|Temple shown within Glasgow|
|OS grid reference|
|Sovereign state||United Kingdom|
Temple is a district of Glasgow, in the north of the city, bounded by Anniesland to the south, Knightswood to the west and Kelvindale to the east. Netherton lies to the North. Temple appears in Joan Blaeu's 1662 Atlas of Scotland and many subsequent maps.
Temple, like many of Glasgow's suburbs, was originally a village of its own, situated in the Parish of Kilpatrick, later New Kilpatrick in Dunbartonshire. It was swallowed by Glasgow's expansion in the late 19th and early 20th centuries. It was annexed by Glasgow in 1912. Mills were the primary employers in the old village, although coal was mined here for a period and transported to the River Clyde via the nearby Forth and Clyde Canal in Netherton.
Temple once had a parish church of its own within the Presbytery of Glasgow, staffed by assistant ministers from within New Kilpatrick parish. Temple Parish Church united with Anniesland to form Temple-Anniesland in 1984 and the original buildings are now demolished. Temple retains its Methodist church.
Temple has gone under a regeneration programme in the last fifteen years. Many new housing projects have been built, boosting the economic viability of the area.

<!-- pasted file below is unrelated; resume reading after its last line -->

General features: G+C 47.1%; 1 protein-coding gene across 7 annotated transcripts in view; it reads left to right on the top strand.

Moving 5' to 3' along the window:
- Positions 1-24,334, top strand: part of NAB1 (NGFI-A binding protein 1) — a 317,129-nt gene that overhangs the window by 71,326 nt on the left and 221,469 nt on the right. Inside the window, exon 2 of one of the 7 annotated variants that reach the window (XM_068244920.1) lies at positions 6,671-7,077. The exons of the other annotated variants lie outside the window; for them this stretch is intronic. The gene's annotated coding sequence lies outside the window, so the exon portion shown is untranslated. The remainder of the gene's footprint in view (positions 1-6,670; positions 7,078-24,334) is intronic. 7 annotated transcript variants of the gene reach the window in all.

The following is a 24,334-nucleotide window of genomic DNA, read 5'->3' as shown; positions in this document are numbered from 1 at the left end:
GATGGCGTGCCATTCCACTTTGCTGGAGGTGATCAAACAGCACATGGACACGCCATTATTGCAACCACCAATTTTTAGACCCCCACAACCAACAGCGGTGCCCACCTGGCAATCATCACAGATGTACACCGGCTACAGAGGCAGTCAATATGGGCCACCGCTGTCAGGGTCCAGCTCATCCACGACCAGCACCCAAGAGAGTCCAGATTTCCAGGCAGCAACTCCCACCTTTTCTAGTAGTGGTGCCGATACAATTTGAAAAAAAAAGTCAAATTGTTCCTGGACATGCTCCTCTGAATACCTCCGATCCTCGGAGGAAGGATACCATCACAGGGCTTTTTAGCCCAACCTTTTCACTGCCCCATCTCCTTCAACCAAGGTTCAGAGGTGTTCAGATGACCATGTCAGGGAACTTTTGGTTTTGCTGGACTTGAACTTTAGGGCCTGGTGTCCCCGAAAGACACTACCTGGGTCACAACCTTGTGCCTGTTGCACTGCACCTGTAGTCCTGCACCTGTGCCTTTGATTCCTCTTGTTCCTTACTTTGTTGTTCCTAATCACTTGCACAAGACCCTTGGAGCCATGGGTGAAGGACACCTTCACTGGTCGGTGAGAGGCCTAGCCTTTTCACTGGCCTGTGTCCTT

Temple has its own park, Temple Park, a small playground for children and spans a large grassy field. The closest railway station is Anniesland. There is a David Lloyds leisure centre. The Forth and Clyde Canal runs through. It is often used by local people for fishing.
For shopping, Temple has several small stores, and also has Morrison's (formerly one of Safeway's "Megastore" pilot stores) close by in Anniesland, and has an Aldi at Temple Park.
Temple had its own Primary School (Temple Primary School) built in 1901. The school closed in summer 2007. Temple primary school has now been converted to a private Nursery School, which is called Little Me Nursery School. Nearby Knightswood Primary was upgraded to accommodate the transfer of pupils and staff.
Temple/Shafton Youth Project is a long established project that has been in operation since 1987. It works with both young people and adults in the G13 area. In recent years they have raised thousands to take two groups of young people on world wide experiences to Australia in 2009 & 2011.
- National Library of Scotland
- New Kilpatrick Church History
- McCardel, J (1949). The Parish of New Kilpatrick. University Press Glasgow.
- Visit Scotland
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